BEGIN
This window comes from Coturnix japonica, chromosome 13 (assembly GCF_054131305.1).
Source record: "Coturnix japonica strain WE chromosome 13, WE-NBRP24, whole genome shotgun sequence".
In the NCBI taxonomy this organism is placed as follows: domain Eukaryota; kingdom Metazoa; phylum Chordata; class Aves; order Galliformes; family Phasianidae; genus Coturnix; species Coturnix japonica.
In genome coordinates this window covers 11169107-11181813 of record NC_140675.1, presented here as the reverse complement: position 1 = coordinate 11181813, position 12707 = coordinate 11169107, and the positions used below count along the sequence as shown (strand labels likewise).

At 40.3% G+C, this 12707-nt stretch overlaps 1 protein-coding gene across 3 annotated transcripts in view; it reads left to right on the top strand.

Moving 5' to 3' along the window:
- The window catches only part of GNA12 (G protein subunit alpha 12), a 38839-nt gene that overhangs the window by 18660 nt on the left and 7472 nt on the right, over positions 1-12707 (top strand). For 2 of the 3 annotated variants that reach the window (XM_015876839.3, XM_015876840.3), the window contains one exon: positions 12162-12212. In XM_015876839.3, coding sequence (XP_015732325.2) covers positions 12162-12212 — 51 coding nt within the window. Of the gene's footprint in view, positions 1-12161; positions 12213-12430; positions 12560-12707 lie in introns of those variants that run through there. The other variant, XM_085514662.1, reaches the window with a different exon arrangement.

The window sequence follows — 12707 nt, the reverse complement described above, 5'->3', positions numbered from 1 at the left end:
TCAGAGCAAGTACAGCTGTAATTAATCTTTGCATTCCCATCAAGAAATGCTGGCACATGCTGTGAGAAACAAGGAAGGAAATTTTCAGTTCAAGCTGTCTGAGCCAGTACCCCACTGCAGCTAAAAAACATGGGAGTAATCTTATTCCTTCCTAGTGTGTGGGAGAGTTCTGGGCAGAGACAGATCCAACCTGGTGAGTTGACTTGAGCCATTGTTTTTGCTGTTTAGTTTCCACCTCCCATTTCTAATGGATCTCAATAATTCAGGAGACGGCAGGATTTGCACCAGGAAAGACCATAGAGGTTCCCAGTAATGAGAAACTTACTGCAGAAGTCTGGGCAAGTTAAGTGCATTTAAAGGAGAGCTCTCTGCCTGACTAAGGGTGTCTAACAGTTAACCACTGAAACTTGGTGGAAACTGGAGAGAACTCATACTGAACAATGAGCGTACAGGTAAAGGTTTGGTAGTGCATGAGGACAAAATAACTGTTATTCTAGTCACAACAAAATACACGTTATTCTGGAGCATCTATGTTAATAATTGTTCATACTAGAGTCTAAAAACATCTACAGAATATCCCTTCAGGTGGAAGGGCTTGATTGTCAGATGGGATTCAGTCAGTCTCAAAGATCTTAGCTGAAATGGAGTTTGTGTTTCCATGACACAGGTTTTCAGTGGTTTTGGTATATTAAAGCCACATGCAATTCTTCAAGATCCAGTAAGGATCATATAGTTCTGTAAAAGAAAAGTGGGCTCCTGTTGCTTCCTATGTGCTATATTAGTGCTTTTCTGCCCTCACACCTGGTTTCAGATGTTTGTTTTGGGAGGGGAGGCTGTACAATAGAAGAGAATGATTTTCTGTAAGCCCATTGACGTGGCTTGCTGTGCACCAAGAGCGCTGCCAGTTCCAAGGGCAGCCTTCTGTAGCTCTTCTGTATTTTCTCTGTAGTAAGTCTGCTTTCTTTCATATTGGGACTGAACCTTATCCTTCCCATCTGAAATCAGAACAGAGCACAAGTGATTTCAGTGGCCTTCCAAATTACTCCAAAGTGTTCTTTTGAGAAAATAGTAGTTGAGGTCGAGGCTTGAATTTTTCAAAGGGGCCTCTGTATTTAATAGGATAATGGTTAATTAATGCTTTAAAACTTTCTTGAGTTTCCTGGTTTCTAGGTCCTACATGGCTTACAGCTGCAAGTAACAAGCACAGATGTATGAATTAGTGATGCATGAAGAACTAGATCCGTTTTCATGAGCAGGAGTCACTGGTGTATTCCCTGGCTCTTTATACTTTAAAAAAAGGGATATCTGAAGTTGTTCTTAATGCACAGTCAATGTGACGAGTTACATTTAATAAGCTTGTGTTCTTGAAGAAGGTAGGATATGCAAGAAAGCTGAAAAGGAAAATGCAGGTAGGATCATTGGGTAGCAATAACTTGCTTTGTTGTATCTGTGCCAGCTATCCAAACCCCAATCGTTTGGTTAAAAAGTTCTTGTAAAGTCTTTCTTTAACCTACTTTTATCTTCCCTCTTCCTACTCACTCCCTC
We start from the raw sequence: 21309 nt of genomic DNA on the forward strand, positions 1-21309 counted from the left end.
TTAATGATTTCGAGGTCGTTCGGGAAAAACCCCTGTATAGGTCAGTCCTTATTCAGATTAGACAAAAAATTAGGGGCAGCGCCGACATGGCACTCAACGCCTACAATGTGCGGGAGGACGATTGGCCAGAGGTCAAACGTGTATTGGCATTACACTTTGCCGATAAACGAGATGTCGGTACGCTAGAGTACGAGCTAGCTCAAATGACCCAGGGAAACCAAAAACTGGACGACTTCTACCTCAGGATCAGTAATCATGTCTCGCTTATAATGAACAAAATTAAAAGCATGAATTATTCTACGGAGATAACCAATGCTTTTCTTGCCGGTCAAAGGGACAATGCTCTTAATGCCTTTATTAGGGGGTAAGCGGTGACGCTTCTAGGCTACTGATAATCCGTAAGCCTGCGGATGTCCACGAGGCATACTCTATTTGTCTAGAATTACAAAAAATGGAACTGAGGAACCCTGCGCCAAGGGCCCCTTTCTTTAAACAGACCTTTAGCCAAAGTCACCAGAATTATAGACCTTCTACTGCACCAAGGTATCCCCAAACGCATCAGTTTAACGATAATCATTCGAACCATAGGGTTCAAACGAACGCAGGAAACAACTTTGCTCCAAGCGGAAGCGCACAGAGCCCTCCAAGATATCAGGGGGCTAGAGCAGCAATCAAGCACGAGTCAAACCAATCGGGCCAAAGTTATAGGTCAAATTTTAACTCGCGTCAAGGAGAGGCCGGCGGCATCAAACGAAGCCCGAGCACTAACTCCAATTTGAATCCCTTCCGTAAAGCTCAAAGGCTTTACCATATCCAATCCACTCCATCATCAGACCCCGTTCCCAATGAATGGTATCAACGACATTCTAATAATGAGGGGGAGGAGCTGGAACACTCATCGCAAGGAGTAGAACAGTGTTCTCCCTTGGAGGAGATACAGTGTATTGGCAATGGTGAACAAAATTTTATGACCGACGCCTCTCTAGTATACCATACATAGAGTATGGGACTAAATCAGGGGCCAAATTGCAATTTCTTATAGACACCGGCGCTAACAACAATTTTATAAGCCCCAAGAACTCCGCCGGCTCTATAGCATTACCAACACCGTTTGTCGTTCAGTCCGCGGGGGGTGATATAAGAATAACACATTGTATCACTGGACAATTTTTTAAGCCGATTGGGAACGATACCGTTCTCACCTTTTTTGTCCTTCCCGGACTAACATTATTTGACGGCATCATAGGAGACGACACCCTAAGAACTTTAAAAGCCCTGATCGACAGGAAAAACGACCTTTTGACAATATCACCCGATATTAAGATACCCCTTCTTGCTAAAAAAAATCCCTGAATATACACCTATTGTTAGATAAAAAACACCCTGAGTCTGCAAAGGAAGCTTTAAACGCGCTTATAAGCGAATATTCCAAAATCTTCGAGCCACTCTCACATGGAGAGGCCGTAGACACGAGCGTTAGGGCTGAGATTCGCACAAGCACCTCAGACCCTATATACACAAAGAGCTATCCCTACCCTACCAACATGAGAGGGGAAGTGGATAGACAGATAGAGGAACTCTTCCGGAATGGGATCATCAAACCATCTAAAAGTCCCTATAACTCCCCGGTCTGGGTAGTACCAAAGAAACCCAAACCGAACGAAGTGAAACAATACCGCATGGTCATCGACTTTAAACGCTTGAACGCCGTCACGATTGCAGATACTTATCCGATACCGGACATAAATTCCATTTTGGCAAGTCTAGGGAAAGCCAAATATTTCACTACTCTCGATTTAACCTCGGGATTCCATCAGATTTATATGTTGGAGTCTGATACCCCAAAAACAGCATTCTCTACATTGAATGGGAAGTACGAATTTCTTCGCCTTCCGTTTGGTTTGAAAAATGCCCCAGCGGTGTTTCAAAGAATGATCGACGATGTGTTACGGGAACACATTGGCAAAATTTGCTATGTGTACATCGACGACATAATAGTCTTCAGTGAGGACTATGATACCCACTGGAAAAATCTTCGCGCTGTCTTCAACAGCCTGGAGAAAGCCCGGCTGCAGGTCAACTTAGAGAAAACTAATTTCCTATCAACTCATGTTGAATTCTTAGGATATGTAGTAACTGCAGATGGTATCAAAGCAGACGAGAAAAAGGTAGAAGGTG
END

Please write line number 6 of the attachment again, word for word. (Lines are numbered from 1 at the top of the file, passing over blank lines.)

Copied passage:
Moving 5' to 3' along the window: